By Sammy Fretwell, The State
Published January 29, 2007
Gov. Mark sanford says global warming is a fact and he’s organizing a commission to determine how South Carolina can best fight the problem.
“Climate change is real,” Sanford said in an interview with The State last week. “We’re looking at this as an opportunity to lead.”
South Carolina will become the second state in the Southeast to form a global warming commission behind only North Carolina, according to the nonprofit Center for Climate Strategies in Washington.
Burning gasoline, oil, coal and other fossil fuels — which come largely from factories and cars — contributed heavily to the highest average global temperatures on record during the past 15 years, according to the U.S. Environmental Protection Agency.
The increased concentration of greenhouse gases from those fuels keeps heat from escaping into space. When temperatures rise, they can cause glaciers to melt and sea level to swell.
Many scientists also say the heat can keep migrating animals, such as ducks, from coming South for the winter. In the past year, global warming also has been tied to skyrocketing insurance rates along the S.C. coast.
Sanford’s plan is for a commission with 30 members or fewer to meet regularly and report back to the governor next year. The panel would examine a variety of measures that could include improving energy efficiency in state offices and incentives for businesses to curb pollution.
The task force, mentioned briefly in Sanford’s State of the State speech this month, drew a cool response from the S.C. Chamber of Commerce.
Chamber spokeswoman Marcia Purday said her group doesn’t oppose the climate change panel. But, she said, South Carolina needs to look more at a statewide energy policy than just focusing on global warming.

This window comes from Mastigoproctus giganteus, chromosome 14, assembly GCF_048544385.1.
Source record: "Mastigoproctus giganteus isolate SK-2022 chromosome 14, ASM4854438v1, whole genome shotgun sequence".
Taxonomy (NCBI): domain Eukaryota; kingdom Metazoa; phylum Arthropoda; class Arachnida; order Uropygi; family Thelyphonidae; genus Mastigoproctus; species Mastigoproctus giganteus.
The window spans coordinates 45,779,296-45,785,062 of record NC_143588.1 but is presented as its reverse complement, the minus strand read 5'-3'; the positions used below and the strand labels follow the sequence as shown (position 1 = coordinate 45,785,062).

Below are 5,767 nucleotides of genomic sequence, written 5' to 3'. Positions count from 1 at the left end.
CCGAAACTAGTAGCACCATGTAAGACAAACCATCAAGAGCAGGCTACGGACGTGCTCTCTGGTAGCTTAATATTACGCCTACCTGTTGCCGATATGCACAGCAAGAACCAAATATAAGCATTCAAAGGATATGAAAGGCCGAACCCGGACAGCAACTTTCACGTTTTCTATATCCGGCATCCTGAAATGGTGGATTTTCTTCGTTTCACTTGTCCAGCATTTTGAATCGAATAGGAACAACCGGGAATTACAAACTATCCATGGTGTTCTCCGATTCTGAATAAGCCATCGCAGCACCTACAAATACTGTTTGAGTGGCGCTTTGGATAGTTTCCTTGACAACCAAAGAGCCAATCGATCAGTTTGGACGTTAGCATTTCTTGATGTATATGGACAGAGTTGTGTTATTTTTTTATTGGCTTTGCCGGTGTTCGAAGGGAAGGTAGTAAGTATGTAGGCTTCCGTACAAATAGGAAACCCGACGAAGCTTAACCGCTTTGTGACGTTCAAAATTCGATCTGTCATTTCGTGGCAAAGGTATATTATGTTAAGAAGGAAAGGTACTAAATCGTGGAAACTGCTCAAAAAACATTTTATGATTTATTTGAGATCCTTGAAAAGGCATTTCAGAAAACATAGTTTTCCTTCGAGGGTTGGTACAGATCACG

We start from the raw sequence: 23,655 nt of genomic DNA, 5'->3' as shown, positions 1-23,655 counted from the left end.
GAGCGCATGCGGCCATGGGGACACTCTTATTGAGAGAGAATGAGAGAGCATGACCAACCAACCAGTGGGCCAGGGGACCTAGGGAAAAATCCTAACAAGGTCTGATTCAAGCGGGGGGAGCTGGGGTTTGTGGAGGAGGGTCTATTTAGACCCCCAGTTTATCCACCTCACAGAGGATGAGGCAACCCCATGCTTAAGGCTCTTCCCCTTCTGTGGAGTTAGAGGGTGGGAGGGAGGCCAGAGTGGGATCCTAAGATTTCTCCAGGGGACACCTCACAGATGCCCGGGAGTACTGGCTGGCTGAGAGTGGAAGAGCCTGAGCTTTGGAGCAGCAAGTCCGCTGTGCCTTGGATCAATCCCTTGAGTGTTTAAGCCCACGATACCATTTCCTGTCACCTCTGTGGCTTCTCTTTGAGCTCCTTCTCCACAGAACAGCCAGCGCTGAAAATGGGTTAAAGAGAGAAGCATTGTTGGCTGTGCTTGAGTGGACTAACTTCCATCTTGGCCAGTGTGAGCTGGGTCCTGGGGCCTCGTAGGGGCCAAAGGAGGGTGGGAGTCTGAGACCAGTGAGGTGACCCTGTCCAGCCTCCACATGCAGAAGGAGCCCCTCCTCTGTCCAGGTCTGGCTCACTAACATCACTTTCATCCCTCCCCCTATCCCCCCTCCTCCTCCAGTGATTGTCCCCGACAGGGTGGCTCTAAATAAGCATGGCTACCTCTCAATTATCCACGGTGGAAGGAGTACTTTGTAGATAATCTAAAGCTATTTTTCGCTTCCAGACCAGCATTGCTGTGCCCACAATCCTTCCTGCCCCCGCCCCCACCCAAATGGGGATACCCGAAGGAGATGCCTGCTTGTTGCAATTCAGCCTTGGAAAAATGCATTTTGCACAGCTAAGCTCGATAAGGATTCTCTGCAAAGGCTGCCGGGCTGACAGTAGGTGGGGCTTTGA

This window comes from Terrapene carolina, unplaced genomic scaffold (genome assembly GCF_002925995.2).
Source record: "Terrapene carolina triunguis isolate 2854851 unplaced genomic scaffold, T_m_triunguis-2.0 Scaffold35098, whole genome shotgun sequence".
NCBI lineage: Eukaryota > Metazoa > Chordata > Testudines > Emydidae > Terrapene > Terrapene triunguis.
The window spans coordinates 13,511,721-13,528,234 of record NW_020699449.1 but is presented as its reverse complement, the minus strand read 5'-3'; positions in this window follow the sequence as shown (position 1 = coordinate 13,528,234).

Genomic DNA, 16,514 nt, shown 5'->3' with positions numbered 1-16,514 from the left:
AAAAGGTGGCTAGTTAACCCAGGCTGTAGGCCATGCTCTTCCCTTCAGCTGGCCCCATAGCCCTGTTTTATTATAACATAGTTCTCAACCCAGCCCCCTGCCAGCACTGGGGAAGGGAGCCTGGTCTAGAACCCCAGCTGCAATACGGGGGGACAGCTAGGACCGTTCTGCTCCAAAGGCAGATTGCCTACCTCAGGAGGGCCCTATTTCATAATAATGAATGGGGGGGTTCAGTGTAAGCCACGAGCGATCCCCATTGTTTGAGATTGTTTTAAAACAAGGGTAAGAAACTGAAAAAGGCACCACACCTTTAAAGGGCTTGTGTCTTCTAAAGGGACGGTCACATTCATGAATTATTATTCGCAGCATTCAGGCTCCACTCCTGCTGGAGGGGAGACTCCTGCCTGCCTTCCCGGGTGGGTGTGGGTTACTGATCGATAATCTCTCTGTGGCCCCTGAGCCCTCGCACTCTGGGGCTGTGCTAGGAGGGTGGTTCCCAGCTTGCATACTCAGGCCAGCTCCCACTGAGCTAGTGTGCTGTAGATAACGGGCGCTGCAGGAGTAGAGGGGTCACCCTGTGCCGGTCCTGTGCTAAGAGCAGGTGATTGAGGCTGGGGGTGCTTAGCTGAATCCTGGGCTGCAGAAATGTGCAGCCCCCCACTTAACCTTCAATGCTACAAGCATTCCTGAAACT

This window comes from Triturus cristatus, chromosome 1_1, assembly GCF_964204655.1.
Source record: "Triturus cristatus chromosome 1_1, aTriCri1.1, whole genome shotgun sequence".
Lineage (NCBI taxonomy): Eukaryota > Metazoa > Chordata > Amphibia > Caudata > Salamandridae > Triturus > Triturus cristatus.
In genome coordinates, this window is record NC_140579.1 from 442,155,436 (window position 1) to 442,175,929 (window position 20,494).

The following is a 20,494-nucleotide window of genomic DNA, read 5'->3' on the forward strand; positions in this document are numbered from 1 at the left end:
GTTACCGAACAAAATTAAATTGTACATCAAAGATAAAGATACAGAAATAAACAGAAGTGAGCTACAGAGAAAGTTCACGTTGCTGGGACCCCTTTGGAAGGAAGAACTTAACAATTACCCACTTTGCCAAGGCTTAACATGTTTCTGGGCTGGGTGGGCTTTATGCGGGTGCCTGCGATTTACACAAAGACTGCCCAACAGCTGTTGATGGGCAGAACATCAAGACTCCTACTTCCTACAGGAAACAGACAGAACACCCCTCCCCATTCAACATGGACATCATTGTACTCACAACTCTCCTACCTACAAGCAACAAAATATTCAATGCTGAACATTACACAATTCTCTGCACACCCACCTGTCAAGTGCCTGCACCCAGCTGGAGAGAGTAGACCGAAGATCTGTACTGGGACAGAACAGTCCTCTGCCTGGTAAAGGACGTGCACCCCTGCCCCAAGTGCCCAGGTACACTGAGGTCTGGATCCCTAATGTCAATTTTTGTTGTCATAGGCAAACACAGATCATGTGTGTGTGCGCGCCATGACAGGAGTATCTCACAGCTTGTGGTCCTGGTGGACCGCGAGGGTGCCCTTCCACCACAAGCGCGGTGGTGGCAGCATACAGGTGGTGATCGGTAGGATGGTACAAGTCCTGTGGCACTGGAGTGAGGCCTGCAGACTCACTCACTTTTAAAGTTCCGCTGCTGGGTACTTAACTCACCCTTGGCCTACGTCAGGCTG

“This is a federal and global issue, and one that South Carolina cannot resolve by itself,” she said.
Purday said a climate change should include members from industrial and business interests.
Sanford said he will include them.
Nearly 20 states have formed climate change panels, according to the Center for Climate Strategies. Most of those commissions are in the West and Northeast.
States that have completed climate change reports, including California, Arizona and New Mexico, have recommended ways to fight global warming.
Last year, for example, California Gov. Arnold Schwarzenegger signed legislation requiring industries to reduce their greenhouse gas emissions 25 percent by 2020. California also requires tougher emission standards for cars and bars major utilities from buying energy from out-of-state coal-fired power plants.
In some cases, fighting global warming means offering incentives to businesses, an idea already under discussion in South Carolina.
Frank Knapp, president of the S.C. Small Business Chamber of Commerce, said Sanford’s plan is overdue.
“If we could have started this yesterday, I think it would have been good,” said Knapp. “Our climate is changing dramatically and every day we seem to come up with new examples of the problem.”
Sanford, who calls himself a “green Republican,” consulted with the Center for Climate Strategies and the S.C. Coastal Conservation League before deciding to announce a global warming commission. The climate center helps states set up such boards and provides staff report.
This month, executives from 10 major U.S. corporations urged Congress to require limits on pollutants that contribute to global warming. They included representatives of BP America, DuPont, Caterpillar, General Electric and Duke Energy, a major S.C. power producer.